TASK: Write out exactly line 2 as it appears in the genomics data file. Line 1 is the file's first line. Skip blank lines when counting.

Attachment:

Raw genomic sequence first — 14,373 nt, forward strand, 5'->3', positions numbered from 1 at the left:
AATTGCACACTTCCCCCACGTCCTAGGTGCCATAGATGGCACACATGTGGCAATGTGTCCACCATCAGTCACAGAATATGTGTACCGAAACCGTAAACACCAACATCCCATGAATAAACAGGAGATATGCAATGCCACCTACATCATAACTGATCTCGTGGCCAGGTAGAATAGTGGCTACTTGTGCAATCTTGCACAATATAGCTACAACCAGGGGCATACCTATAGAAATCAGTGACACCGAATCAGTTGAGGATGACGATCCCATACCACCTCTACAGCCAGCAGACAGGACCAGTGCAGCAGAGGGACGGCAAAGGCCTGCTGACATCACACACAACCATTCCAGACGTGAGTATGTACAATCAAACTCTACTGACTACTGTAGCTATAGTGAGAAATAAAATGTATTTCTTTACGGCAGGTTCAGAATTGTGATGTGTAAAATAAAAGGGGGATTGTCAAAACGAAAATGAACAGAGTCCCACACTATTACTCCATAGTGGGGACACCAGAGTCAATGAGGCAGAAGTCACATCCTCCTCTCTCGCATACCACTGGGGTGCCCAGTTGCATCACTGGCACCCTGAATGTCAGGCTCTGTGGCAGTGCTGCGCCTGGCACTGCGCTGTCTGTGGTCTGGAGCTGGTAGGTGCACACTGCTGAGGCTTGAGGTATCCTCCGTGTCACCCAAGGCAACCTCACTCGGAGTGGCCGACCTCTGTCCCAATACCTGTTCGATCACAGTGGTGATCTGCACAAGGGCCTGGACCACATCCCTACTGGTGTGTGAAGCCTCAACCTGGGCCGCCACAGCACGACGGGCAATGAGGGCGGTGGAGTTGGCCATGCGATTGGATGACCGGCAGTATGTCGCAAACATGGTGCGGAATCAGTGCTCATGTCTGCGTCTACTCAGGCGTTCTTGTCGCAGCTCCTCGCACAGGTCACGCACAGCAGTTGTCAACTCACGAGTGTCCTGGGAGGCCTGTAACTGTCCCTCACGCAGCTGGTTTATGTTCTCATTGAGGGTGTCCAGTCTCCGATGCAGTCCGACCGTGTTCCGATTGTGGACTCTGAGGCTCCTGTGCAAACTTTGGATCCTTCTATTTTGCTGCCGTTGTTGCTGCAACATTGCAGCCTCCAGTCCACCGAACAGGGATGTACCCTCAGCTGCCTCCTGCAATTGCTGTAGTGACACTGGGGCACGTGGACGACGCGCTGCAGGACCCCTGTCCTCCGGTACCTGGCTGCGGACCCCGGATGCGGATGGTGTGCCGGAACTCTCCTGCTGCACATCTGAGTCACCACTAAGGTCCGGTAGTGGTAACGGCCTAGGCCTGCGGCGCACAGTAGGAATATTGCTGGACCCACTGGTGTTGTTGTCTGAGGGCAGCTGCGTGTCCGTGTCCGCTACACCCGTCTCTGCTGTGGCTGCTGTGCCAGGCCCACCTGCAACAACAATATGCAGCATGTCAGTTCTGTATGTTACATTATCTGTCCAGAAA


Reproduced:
AATTGCACACTTCCCCCACGTCCTAGGTGCCATAGATGGCACACATGTGGCAATGTGTCCACCATCAGTCACAGAATATGTGTACCGAAACCGTAAACACCAACATCCCATGAATAAACAGGAGATATGCAATGCCACCTACATCATAACTGATCTCGTGGCCAGGTAGAATAGTGGCTACTTGTGCAATCTTGCACAATATAGCTACAACCAGGGGCATACCTATAGAAATCAGTGACACCGAATCAGTTGAGGATGACGATCCCATACCACCTCTACAGCCAGCAGACAGGACCAGTGCAGCAGAGGGACGGCAAAGGCCTGCTGACATCACACACAACCATTCCAGACGTGAGTATGTACAATCAAACTCTACTGACTACTGTAGCTATAGTGAGAAATAAAATGTATTTCTTTACGGCAGGTTCAGAATTGTGATGTGTAAAATAAAAGGGGGATTGTCAAAACGAAAATGAACAGAGTCCCACACTATTACTCCATAGTGGGGACACCAGAGTCAATGAGGCAGAAGTCACATCCTCCTCTCTCGCATACCACTGGGGTGCCCAGTTGCATCACTGGCACCCTGAATGTCAGGCTCTGTGGCAGTGCTGCGCCTGGCACTGCGCTGTCTGTGGTCTGGAGCTGGTAGGTGCACACTGCTGAGGCTTGAGGTATCCTCCGTGTCACCCAAGGCAACCTCACTCGGAGTGGCCGACCTCTGTCCCAATACCTGTTCGATCACAGTGGTGATCTGCACAAGGGCCTGGACCACATCCCTACTGGTGTGTGAAGCCTCAACCTGGGCCGCCACAGCACGACGGGCAATGAGGGCGGTGGAGTTGGCCATGCGATTGGATGACCGGCAGTATGTCGCAAACATGGTGCGGAATCAGTGCTCATGTCTGCGTCTACTCAGGCGTTCTTGTCGCAGCTCCTCGCACAGGTCACGCACAGCAGTTGTCAACTCACGAGTGTCCTGGGAGGCCTGTAACTGTCCCTCACGCAGCTGGTTTATGTTCTCATTGAGGGTGTCCAGTCTCCGATGCAGTCCGACCGTGTTCCGATTGTGGACTCTGAGGCTCCTGTGCAAACTTTGGATCCTTCTATTTTGCTGCCGTTGTTGCTGCAACATTGCAGCCTCCAGTCCACCGAACAGGGATGTACCCTCAGCTGCCTCCTGCAATTGCTGTAGTGACACTGGGGCACGTGGACGACGCGCTGCAGGACCCCTGTCCTCCGGTACCTGGCTGCGGACCCCGGATGCGGATGGTGTGCCGGAACTCTCCTGCTGCACATCTGAGTCACCACTAAGGTCCGGTAGTGGTAACGGCCTAGGCCTGCGGCGCACAGTAGGAATATTGCTGGACCCACTGGTGTTGTTGTCTGAGGGCAGCTGCGTGTCCGTGTCCGCTACACCCGTCTCTGCTGTGGCTGCTGTGCCAGGCCCACCTGCAACAACAATATGCAGCATGTCAGTTCTGTATGTTACATTATCTGTCCAGAAA